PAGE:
You are not looking at toys or models, built with tweezers in some guy’s basement. In fact, the image you see here is from a series of actual photos of our actual city, taken by the Modena artist Olivo Barbieri and on view at Yancey Richardson Gallery through May 28. He works with a six-by-eight view camera—one of those big old beasts with a bellows—and adjusts the film plane slightly out of true, mimicking the look of an extreme close-up at tabletop scale. Tilt-shift photography (as it’s called) is an old way of correcting for distortion when shooting a tall building from below. Here, says Barbieri, “I use it the wrong way”; seen downward, New York looks more like the Queens Museum’s Panorama, but bristling with color and life.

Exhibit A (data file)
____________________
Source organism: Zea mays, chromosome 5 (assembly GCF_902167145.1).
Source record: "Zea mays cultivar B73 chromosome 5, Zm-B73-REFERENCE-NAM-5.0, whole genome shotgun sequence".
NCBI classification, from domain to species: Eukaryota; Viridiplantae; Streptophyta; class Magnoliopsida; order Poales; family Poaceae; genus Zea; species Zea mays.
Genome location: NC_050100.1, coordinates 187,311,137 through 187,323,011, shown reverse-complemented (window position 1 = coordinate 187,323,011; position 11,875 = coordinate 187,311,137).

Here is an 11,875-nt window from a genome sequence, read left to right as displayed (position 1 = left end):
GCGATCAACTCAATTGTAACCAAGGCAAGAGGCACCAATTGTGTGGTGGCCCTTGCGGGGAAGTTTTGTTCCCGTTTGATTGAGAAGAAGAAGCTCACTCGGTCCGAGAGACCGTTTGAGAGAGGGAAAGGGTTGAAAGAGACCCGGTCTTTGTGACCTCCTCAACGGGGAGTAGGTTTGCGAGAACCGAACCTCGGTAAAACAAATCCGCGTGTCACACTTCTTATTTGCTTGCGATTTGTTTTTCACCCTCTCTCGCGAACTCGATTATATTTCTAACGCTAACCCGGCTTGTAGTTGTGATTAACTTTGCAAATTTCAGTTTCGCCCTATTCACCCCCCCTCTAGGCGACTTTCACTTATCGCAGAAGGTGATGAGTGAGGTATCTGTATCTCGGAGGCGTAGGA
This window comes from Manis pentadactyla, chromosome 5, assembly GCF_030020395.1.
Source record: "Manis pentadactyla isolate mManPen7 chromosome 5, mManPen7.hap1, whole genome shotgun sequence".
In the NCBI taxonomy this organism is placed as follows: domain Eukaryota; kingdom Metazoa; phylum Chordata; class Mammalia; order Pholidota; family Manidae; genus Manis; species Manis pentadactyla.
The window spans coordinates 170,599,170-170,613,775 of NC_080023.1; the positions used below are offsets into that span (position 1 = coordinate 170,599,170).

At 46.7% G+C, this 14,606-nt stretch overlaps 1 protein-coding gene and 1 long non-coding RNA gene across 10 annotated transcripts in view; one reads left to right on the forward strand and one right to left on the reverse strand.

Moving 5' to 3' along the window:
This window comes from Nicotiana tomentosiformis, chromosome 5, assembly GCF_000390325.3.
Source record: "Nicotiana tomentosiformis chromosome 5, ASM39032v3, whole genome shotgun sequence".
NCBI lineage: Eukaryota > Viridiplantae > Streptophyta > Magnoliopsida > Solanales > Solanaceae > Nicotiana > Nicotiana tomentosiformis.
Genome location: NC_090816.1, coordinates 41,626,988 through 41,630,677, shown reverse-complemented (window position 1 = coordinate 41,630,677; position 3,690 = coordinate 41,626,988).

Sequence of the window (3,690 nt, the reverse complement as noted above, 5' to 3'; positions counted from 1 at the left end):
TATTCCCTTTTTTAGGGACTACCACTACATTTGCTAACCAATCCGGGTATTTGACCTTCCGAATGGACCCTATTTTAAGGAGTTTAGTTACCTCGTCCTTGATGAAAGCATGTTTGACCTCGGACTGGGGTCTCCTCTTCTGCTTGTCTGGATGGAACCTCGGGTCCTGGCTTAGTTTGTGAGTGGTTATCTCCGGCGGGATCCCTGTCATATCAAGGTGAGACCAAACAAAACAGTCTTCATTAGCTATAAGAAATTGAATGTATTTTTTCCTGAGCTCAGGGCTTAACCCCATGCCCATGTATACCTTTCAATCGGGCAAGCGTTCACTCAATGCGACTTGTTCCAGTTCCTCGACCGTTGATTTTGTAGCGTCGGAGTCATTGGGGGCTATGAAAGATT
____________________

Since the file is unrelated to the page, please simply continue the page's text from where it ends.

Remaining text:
These are not easy pictures to make. Barbieri works from a helicopter, producing a lot of shaky, unusable frames of film. “I had to shoot 6,000 to get sixteen that look good,” he says. They turn familiar places like Times Square (seen at right) into something uncanny and new that evokes childhood play. I can’t resist asking him: Did you by any chance have a model train as a child? “Yes!” he says. “Like every boy!”